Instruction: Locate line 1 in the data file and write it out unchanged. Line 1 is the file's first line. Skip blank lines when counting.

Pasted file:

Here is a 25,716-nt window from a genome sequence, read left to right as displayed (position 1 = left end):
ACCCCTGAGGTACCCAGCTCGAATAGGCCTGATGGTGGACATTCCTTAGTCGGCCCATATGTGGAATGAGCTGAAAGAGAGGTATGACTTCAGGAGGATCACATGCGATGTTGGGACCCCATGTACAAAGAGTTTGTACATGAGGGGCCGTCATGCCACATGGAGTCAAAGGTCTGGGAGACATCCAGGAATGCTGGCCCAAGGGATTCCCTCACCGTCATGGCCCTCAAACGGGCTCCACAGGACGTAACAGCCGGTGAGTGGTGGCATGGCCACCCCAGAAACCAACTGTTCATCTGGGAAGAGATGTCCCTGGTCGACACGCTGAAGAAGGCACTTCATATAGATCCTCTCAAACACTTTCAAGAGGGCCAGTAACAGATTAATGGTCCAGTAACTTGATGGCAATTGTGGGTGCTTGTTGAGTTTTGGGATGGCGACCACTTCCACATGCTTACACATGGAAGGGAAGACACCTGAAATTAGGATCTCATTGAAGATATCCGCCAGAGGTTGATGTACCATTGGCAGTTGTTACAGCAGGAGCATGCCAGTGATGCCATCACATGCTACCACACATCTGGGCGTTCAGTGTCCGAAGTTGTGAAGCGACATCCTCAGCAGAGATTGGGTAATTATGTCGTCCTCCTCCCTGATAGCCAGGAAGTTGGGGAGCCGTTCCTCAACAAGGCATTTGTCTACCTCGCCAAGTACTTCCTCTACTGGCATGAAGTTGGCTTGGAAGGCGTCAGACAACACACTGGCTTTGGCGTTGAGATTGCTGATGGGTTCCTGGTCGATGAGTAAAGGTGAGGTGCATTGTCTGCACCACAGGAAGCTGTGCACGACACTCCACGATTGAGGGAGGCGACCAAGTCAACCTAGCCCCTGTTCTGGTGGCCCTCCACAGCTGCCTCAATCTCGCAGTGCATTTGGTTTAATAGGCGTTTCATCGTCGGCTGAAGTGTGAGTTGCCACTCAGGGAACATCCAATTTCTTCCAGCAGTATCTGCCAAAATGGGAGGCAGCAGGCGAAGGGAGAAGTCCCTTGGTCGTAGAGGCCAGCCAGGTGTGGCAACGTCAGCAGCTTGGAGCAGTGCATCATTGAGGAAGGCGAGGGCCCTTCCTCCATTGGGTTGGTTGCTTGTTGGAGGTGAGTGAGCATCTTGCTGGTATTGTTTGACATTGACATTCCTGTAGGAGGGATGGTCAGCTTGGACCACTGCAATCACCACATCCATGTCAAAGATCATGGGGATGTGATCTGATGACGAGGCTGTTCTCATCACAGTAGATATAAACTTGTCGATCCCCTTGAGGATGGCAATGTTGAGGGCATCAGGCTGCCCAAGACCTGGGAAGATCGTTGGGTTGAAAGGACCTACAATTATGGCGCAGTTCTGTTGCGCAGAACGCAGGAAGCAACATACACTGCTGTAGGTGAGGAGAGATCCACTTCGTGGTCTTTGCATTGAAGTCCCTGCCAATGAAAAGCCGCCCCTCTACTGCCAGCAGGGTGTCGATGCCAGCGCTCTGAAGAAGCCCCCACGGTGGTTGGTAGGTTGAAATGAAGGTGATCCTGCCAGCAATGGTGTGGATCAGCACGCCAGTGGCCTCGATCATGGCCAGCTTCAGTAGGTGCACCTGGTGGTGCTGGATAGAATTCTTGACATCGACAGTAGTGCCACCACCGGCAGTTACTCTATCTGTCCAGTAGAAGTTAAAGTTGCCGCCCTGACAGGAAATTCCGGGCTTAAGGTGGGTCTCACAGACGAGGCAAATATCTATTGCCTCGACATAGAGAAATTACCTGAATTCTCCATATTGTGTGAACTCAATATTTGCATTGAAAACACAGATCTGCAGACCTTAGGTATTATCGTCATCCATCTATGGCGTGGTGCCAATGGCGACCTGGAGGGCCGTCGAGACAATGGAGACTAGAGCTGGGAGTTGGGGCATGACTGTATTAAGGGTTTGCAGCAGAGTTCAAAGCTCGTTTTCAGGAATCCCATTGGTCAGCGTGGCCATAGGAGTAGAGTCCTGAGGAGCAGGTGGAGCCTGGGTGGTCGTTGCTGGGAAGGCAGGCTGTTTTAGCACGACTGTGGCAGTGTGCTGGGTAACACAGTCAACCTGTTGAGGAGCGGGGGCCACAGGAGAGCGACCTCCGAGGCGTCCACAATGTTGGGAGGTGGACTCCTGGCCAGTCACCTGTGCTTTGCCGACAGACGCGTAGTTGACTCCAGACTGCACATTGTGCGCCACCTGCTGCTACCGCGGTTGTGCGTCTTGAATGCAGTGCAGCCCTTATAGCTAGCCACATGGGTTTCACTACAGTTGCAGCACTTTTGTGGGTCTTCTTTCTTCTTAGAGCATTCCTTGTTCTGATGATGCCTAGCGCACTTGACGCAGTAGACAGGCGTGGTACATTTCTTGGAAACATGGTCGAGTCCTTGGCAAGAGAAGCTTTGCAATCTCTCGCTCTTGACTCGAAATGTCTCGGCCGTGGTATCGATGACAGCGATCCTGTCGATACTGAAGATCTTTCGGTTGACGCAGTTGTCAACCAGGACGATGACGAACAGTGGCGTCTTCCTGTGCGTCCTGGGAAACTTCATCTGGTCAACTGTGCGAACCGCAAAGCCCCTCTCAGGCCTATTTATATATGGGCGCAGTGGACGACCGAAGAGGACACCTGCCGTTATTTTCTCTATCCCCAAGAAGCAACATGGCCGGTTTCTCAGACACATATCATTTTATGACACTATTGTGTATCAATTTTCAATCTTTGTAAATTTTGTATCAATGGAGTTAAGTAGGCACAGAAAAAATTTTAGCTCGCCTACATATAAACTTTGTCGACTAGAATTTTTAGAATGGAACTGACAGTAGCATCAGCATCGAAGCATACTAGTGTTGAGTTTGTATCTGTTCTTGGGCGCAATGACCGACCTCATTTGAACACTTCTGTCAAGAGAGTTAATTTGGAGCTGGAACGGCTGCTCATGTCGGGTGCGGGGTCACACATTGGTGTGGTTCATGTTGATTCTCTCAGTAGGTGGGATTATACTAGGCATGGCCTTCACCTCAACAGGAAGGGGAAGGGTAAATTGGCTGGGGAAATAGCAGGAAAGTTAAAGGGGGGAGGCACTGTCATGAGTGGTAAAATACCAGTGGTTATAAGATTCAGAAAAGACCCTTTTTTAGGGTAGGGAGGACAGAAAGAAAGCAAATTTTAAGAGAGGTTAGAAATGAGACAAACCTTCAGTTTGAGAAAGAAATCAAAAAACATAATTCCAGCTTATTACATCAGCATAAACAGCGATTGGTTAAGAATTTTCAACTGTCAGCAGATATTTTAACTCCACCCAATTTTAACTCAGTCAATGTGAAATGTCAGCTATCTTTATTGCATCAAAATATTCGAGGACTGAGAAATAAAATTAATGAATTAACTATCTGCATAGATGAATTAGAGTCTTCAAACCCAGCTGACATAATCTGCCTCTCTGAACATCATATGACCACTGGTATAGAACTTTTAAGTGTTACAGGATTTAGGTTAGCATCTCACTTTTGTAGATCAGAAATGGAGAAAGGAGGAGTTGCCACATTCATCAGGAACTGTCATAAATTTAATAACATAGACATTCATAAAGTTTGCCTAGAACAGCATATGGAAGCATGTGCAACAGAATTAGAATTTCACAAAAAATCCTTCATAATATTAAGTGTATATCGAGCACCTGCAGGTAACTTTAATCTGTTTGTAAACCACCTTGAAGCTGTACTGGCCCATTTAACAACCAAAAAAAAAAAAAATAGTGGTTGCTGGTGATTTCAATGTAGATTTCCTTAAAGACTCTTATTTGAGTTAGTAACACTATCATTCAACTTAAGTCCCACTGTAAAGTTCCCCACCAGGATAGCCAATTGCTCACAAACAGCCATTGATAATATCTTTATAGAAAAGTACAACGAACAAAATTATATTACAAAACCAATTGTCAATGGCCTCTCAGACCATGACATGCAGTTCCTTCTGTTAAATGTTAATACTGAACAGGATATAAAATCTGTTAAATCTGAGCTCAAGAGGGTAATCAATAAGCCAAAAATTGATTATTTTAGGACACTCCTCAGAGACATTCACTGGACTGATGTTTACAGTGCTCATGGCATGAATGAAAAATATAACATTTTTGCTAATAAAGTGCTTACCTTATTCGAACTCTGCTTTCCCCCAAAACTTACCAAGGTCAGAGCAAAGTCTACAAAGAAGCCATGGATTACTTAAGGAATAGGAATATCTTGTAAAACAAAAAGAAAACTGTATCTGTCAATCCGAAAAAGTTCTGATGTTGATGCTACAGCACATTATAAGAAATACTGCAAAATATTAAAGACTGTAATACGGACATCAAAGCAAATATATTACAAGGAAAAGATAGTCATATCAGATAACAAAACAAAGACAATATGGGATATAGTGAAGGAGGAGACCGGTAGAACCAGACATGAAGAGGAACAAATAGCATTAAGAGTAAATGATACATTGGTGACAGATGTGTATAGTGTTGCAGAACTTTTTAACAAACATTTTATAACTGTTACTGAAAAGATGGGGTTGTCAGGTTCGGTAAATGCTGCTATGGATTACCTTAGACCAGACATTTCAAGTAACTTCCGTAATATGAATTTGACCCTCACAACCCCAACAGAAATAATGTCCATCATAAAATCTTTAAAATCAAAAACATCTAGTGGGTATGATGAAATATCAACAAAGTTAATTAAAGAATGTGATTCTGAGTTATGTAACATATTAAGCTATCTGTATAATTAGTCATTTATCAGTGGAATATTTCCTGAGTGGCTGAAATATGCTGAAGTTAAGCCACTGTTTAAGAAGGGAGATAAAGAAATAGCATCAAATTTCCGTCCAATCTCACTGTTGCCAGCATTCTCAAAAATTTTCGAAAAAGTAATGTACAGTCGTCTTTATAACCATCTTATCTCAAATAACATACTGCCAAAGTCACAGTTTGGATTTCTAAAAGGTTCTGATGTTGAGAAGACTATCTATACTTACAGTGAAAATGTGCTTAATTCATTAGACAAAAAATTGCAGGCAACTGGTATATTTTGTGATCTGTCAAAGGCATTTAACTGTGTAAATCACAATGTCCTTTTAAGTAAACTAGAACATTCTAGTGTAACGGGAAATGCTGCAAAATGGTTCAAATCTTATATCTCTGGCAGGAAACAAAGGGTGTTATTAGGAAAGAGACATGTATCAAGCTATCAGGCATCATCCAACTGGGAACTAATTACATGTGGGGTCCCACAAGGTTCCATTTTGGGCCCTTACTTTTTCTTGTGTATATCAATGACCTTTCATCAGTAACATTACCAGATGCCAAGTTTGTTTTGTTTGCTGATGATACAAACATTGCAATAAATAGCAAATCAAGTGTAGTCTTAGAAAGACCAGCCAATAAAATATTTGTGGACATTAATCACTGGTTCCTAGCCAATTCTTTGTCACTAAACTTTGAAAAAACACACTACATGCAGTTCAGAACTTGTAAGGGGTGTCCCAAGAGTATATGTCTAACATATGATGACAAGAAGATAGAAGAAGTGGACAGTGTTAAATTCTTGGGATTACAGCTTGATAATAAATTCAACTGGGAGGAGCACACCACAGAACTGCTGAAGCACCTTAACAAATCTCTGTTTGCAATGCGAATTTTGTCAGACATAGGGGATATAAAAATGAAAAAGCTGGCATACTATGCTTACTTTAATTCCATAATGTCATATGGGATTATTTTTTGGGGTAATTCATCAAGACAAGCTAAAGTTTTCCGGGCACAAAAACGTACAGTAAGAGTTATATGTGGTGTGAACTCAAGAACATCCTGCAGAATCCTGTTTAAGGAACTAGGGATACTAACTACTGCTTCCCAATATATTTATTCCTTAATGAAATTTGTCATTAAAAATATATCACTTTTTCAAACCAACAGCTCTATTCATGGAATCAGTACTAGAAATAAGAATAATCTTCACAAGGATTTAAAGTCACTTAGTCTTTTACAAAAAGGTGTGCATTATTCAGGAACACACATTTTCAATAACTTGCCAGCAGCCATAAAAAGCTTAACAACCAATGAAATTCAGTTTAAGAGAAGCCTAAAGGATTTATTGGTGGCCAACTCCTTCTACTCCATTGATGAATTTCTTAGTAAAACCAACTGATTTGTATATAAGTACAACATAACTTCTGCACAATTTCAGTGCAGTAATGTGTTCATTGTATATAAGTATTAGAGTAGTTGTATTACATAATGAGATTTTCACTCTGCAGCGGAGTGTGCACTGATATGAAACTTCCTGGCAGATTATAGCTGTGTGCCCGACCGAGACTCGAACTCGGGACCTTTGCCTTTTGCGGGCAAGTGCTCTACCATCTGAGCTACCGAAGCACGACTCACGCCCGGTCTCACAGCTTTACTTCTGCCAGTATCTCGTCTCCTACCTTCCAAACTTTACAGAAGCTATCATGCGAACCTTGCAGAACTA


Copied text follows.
Here is a 25,716-nt window from a genome sequence, read left to right as displayed (position 1 = left end):